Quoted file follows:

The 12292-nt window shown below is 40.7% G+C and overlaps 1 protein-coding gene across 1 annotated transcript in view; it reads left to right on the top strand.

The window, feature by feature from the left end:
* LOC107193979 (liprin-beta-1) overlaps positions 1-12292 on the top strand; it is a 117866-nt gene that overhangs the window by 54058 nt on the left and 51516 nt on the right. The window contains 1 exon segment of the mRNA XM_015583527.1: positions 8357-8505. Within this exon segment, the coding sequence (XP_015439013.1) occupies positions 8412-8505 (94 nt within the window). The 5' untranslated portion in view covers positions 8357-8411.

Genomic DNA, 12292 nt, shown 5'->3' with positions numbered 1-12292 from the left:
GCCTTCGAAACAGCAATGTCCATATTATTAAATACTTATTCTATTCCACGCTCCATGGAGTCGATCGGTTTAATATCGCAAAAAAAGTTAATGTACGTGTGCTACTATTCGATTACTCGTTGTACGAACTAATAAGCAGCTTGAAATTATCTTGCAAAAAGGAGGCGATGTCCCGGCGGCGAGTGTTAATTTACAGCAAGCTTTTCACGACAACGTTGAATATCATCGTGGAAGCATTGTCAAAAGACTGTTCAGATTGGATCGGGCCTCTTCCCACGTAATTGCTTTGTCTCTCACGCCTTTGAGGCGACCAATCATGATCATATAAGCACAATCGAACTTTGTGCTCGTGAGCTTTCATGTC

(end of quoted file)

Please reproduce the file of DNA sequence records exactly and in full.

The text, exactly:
The 12292-nt window shown below is 40.7% G+C and overlaps 1 protein-coding gene across 1 annotated transcript in view; it reads left to right on the top strand.

The window, feature by feature from the left end:
* LOC107193979 (liprin-beta-1) overlaps positions 1-12292 on the top strand; it is a 117866-nt gene that overhangs the window by 54058 nt on the left and 51516 nt on the right. The window contains 1 exon segment of the mRNA XM_015583527.1: positions 8357-8505. Within this exon segment, the coding sequence (XP_015439013.1) occupies positions 8412-8505 (94 nt within the window). The 5' untranslated portion in view covers positions 8357-8411.

Genomic DNA, 12292 nt, shown 5'->3' with positions numbered 1-12292 from the left:
GCCTTCGAAACAGCAATGTCCATATTATTAAATACTTATTCTATTCCACGCTCCATGGAGTCGATCGGTTTAATATCGCAAAAAAAGTTAATGTACGTGTGCTACTATTCGATTACTCGTTGTACGAACTAATAAGCAGCTTGAAATTATCTTGCAAAAAGGAGGCGATGTCCCGGCGGCGAGTGTTAATTTACAGCAAGCTTTTCACGACAACGTTGAATATCATCGTGGAAGCATTGTCAAAAGACTGTTCAGATTGGATCGGGCCTCTTCCCACGTAATTGCTTTGTCTCTCACGCCTTTGAGGCGACCAATCATGATCATATAAGCACAATCGAACTTTGTGCTCGTGAGCTTTCATGTC